Anjum Anand has a very popular second BBC TV series called Indian Food Made Easy, and this volume contains recipes from that series. Her last book called Food Made Easy focused on dishes from the first debut series. That book was an instant best seller and was one of the top 10 cookbooks for 2007. This book, however, introduces regional Indian cooking.
This young woman is attractive, smiley and vivacious. She has taught many culinarily-impaired Brits how to cook authentic Indian food. Her series is targeted towards those who are interested in family cooking rather than restaurant fare that is often unrecognisable from original dishes.
Although New Indian explores regional cuisine, the chapters are divided by food type rather than geography. There are chapters on Light Meals and Snacks, then on to meats and vegetables, Beans and Lentils etc, to Desserts. Anjum starts with Before You Start, which gives advice on the use of ingredients in the Indian kitchen.
The recipes are lovely and for the most part simple. The accompanying photographs by Vanessa Courtier are beautiful and help to give this volume a light modern feel. Anjum gives guidance on buying produce and spices for each dish. You’ll know what to ask for in an Asian supermarket.
Many Indians eat no meat at all so it’s no surprise to find so many vegetarian dishes. Goan Spiced Aubergine is easy and would be a great side-dish to fried fish. Stir-fried Peas could be used in the same way or as a filling for samosa, making a lighter snack than those with the more usual potato and pea stuffing.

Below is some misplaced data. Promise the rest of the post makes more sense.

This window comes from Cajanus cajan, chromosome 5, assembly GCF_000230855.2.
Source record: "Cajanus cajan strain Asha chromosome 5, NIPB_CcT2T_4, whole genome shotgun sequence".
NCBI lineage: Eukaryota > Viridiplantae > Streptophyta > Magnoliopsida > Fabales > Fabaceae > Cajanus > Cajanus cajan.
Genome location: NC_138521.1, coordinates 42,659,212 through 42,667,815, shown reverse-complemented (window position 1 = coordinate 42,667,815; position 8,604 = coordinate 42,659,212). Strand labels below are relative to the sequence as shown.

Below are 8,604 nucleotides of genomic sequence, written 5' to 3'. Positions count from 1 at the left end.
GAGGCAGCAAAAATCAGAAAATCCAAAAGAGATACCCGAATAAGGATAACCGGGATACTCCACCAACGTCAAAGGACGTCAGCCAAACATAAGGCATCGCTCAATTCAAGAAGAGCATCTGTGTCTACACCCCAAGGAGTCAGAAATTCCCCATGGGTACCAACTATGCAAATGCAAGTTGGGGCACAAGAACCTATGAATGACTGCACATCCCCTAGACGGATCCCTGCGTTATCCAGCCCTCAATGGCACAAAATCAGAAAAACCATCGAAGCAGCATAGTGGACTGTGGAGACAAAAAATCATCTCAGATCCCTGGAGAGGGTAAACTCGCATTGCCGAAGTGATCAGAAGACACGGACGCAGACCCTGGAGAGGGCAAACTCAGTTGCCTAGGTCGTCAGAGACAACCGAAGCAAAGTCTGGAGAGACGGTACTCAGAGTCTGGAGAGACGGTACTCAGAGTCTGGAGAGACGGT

Dal of many kinds is eaten by most Indians every day. It’s comfort food of the highest order and healthy, which is more than you can say for most dishes we crave. Tarka Dal will be familiar to those who frequent Indian restaurants. If you enjoy the dal from the local takeaway you will love the lighter home-made version and it will be a lot cheaper! Black-eyed Pea Curry is hearty and warming. It only takes 30 minutes if you use tins of black-eyed peas. That’s almost faster than the takeaway.
You’ll need something to eat with your curry or dal and a favourite is Roti or Chapatti. I have had a lesson from a professional so I can tell you it’s far easier than you would imagine to make puffy and soft breads in just a few minutes. Anjum takes the mystery out of the process so you’ll be able to present fresh, straight-from-the-pan roti along with an aromatic Indian meal for your guests. How smart is that?
Anjum Anand has penned a book that reflects our desire to eat Indian food that would be recognised by Indians. We want healthy, light and delicious dishes with the minimum of oil but still full of flavour. A great introduction to Indian regional cooking with a contemporary feel.
Anjum’s New Indian
Author: Anjum Anand
Published by: Quadrille Publishing
Cookbook review by Chrissie Walker © 2018